A far-right group protesting against the one-year sentence of a man convicted of a racially aggravated public order offence and anti-fascist activists (antifa) clashed with police in Bristol on 6 March.

The right-wing group were demonstrating at Bristol Crown Court about the jailing and subsequent death of Kevin Crehan, an alleged member of the English Defence League (EDL). In July 2016, Crehan was given a 12-month sentence for putting bacon sandwiches outside the Jamia mosque in January 2016.

He was halfway through his sentence, when he died on 27 December 2016, aged 35.

He was imprisoned after a string of offences related to hate crimes, including being caught standing outside the mosque holding a St George's flag with "no mosques" written on it.

He was also alleged to have put rashers on bacon on the door handles of the mosque.

kevin crehan
Kevin Crehan was serving a 12-month sentence after an incident at a mosque in Bristol in January Avon and Somerset Police

Supporters of Crehan, who also known by the nickname "Bunny", created a Facebook page for the protest, heralding him as "a loyal patriot" and labelling his sentence as "outrageous".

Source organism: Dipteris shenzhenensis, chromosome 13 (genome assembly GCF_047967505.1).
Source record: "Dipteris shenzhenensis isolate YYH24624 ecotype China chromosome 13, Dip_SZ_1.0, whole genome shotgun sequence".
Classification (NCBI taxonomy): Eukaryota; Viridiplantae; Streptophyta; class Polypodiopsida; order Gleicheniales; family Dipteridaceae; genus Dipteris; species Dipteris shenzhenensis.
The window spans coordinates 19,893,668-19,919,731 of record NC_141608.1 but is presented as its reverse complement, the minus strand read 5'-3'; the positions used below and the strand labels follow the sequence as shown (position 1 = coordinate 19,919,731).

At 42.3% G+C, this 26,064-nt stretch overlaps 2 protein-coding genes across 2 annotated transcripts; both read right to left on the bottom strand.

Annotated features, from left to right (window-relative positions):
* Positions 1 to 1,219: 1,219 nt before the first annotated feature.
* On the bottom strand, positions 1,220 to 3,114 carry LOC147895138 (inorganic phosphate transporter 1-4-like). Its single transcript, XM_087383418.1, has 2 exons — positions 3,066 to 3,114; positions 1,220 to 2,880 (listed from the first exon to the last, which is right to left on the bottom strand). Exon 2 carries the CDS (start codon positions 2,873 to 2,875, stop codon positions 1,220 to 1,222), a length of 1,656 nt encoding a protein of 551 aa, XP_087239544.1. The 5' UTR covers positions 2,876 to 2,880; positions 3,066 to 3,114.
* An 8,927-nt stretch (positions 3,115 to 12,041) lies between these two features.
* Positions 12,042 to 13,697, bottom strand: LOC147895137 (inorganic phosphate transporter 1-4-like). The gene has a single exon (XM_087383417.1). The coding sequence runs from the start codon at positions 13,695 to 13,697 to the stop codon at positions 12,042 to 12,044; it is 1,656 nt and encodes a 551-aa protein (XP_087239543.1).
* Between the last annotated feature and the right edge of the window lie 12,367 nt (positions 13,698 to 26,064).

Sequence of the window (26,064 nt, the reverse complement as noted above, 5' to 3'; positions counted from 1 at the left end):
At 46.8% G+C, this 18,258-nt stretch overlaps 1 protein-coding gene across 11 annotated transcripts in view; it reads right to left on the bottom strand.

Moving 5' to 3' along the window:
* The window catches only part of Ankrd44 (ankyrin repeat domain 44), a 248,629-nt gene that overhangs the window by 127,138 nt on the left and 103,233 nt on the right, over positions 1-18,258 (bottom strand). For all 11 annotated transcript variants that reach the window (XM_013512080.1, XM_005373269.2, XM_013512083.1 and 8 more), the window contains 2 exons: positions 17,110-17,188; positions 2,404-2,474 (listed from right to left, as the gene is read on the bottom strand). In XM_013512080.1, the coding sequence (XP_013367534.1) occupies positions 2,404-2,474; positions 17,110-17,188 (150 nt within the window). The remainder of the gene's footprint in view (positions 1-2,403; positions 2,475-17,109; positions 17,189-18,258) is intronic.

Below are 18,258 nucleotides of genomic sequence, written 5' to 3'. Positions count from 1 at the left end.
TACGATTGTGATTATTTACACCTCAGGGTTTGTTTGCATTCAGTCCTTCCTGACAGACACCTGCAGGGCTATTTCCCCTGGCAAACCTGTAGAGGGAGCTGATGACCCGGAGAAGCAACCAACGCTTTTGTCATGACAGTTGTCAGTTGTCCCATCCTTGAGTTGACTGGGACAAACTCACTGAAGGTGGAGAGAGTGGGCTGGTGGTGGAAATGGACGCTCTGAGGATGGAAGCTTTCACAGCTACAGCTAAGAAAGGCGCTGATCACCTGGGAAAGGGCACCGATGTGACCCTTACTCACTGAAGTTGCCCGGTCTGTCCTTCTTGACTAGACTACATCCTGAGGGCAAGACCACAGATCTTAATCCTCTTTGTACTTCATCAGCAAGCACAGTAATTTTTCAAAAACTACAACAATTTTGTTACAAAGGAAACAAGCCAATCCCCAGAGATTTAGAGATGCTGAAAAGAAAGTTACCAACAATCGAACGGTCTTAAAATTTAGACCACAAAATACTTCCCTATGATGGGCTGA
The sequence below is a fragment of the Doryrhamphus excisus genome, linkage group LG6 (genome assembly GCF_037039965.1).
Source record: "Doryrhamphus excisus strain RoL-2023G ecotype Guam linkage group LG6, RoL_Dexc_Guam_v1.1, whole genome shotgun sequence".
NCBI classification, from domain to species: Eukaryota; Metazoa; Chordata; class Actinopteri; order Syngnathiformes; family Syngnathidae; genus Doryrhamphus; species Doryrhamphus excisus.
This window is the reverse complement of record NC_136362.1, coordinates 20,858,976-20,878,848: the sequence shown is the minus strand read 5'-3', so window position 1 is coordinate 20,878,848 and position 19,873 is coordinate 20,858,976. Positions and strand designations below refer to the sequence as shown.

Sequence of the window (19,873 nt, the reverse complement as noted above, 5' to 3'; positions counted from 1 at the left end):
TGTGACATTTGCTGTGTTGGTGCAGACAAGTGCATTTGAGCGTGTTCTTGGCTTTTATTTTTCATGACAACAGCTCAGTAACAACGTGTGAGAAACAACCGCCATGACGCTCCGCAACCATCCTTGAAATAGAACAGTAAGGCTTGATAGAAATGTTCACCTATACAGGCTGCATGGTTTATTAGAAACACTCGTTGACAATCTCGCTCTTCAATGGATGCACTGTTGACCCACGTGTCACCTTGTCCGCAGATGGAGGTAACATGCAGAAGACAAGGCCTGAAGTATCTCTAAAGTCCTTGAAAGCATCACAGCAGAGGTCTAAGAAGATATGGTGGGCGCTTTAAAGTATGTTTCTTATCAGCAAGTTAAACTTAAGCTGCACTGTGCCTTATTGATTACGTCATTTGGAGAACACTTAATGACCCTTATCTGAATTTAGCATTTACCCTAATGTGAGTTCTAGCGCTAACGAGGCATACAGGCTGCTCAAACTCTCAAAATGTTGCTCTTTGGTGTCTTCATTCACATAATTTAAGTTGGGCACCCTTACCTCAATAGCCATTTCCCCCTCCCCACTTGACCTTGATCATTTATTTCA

"This Demo (is) aimed at highlighting the outrageous sentence handed to a loyal patriot and family man," it said.

The counter-protest by anti-fascist activists, which was scheduled to take place in Castle Park but later moved closer to the opposing demonstration, garnered dozens more attendees.

As the situation began to escalate, local police issued warnings on its social media channels, pleading with protesters not to bring items that could incite disorder, such as masks and placards.

Photos taken at the scene show protestors, some wearing scarves and masks to cover their faces, being kept separate by police officers on foot and mounted police units.

A spokesman for Avon and Somerset Constabulary said no arrests had been made, with the safety and facilitation of the protesters their main concern.

"Our main priorities are the safety of the public and the facilitation of peaceful protests. A well-rehearsed policing plan is in place to achieve this.

"We want to keep disruption to the public to a minimum and have been proactively engaging with the protesters, local businesses and the wider community prior to today's events.

"Public safety is our top priority and officers will robustly deal with anyone who engages in significant anti-social behaviour or disorder."